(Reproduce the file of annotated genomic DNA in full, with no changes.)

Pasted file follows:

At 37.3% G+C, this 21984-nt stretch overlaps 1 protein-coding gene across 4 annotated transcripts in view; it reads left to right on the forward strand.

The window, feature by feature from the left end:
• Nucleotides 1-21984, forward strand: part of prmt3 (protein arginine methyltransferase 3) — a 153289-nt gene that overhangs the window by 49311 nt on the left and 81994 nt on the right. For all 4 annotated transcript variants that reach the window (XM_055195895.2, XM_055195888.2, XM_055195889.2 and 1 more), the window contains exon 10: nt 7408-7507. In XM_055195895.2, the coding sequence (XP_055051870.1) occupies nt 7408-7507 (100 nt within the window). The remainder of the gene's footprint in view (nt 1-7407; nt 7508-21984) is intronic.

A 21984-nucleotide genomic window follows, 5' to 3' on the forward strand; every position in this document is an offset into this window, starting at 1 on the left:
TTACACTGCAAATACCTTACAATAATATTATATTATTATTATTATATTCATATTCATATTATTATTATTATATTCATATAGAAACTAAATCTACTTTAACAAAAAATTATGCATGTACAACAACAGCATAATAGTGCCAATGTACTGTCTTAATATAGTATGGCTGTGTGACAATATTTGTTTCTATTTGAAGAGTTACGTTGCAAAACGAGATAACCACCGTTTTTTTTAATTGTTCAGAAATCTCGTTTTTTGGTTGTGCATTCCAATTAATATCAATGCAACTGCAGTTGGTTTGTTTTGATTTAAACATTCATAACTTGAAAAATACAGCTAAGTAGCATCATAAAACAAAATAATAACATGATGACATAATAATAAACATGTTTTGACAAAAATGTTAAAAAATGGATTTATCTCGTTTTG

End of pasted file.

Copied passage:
At 37.3% G+C, this 21984-nt stretch overlaps 1 protein-coding gene across 4 annotated transcripts in view; it reads left to right on the forward strand.

The window, feature by feature from the left end:
• Nucleotides 1-21984, forward strand: part of prmt3 (protein arginine methyltransferase 3) — a 153289-nt gene that overhangs the window by 49311 nt on the left and 81994 nt on the right. For all 4 annotated transcript variants that reach the window (XM_055195895.2, XM_055195888.2, XM_055195889.2 and 1 more), the window contains exon 10: nt 7408-7507. In XM_055195895.2, the coding sequence (XP_055051870.1) occupies nt 7408-7507 (100 nt within the window). The remainder of the gene's footprint in view (nt 1-7407; nt 7508-21984) is intronic.

A 21984-nucleotide genomic window follows, 5' to 3' on the forward strand; every position in this document is an offset into this window, starting at 1 on the left:
TTACACTGCAAATACCTTACAATAATATTATATTATTATTATTATATTCATATTCATATTATTATTATTATATTCATATAGAAACTAAATCTACTTTAACAAAAAATTATGCATGTACAACAACAGCATAATAGTGCCAATGTACTGTCTTAATATAGTATGGCTGTGTGACAATATTTGTTTCTATTTGAAGAGTTACGTTGCAAAACGAGATAACCACCGTTTTTTTTAATTGTTCAGAAATCTCGTTTTTTGGTTGTGCATTCCAATTAATATCAATGCAACTGCAGTTGGTTTGTTTTGATTTAAACATTCATAACTTGAAAAATACAGCTAAGTAGCATCATAAAACAAAATAATAACATGATGACATAATAATAAACATGTTTTGACAAAAATGTTAAAAAATGGATTTATCTCGTTTTG